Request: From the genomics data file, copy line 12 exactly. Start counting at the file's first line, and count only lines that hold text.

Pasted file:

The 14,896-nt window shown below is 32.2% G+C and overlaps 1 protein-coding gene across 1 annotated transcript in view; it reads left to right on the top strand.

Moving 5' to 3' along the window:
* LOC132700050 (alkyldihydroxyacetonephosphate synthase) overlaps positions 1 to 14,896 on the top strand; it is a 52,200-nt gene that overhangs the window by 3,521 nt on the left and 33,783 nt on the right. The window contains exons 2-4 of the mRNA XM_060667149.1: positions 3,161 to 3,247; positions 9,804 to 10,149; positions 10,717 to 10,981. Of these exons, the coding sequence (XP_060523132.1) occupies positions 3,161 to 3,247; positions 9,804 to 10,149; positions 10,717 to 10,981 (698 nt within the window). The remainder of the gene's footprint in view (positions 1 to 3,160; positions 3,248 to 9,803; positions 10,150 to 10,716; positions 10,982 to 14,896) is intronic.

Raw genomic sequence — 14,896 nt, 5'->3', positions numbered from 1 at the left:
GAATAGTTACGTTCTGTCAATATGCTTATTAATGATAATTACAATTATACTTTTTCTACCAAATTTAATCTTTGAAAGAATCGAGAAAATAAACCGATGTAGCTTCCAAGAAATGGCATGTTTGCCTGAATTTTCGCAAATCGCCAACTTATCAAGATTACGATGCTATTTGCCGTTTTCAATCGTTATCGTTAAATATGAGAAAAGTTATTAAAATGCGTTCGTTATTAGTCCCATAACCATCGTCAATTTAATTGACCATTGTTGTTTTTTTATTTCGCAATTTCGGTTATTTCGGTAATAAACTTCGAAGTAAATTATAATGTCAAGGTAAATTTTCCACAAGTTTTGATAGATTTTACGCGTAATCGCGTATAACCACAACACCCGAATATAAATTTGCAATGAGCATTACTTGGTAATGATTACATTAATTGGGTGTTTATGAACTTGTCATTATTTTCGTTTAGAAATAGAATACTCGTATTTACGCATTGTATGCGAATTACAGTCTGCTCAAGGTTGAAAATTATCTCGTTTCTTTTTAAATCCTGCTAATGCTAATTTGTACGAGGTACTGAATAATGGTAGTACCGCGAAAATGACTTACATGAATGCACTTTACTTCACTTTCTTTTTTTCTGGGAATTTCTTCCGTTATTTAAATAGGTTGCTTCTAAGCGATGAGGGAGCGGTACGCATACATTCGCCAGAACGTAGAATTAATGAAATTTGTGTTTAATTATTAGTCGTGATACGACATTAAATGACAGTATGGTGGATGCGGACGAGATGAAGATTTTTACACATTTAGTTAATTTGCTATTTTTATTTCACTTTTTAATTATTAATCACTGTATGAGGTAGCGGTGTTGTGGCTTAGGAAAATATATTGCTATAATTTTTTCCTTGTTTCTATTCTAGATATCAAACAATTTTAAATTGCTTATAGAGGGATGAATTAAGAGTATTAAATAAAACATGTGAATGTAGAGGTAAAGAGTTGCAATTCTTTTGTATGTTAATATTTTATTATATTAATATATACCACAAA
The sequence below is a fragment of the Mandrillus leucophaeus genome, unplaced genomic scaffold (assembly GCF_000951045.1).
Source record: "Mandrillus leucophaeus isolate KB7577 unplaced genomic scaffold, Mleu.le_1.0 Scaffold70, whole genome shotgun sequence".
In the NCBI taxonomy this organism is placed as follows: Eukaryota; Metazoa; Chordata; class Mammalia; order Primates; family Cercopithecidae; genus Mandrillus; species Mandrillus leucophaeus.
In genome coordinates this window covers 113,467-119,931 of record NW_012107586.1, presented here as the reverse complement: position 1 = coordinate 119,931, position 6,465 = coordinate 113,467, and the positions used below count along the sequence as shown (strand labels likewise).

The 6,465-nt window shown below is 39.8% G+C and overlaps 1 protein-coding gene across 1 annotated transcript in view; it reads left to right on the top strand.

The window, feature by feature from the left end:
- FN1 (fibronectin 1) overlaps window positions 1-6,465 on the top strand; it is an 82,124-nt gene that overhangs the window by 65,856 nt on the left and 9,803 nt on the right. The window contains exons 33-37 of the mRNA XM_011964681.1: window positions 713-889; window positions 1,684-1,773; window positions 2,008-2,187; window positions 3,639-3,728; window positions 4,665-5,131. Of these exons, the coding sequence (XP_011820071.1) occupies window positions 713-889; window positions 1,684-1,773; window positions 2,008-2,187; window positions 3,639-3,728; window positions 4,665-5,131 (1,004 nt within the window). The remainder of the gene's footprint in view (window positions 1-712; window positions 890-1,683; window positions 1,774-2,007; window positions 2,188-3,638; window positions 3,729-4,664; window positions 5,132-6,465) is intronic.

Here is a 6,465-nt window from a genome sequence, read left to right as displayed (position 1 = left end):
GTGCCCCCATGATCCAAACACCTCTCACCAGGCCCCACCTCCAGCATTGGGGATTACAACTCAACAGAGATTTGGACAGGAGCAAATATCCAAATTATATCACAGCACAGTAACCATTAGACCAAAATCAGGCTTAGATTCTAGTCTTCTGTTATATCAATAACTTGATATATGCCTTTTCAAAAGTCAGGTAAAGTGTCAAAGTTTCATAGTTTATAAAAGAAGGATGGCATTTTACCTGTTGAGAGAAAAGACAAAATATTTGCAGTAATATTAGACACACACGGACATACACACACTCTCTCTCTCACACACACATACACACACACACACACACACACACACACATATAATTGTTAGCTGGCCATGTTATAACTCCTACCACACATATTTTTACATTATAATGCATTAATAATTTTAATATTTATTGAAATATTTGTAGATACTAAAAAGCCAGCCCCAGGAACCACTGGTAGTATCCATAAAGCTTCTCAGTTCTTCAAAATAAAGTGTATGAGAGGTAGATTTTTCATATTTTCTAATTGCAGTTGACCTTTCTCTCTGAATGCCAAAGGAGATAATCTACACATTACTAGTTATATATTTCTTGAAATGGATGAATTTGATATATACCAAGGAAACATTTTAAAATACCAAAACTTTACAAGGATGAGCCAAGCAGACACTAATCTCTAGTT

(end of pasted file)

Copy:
- FN1 (fibronectin 1) overlaps window positions 1-6,465 on the top strand; it is an 82,124-nt gene that overhangs the window by 65,856 nt on the left and 9,803 nt on the right. The window contains exons 33-37 of the mRNA XM_011964681.1: window positions 713-889; window positions 1,684-1,773; window positions 2,008-2,187; window positions 3,639-3,728; window positions 4,665-5,131. Of these exons, the coding sequence (XP_011820071.1) occupies window positions 713-889; window positions 1,684-1,773; window positions 2,008-2,187; window positions 3,639-3,728; window positions 4,665-5,131 (1,004 nt within the window). The remainder of the gene's footprint in view (window positions 1-712; window positions 890-1,683; window positions 1,774-2,007; window positions 2,188-3,638; window positions 3,729-4,664; window positions 5,132-6,465) is intronic.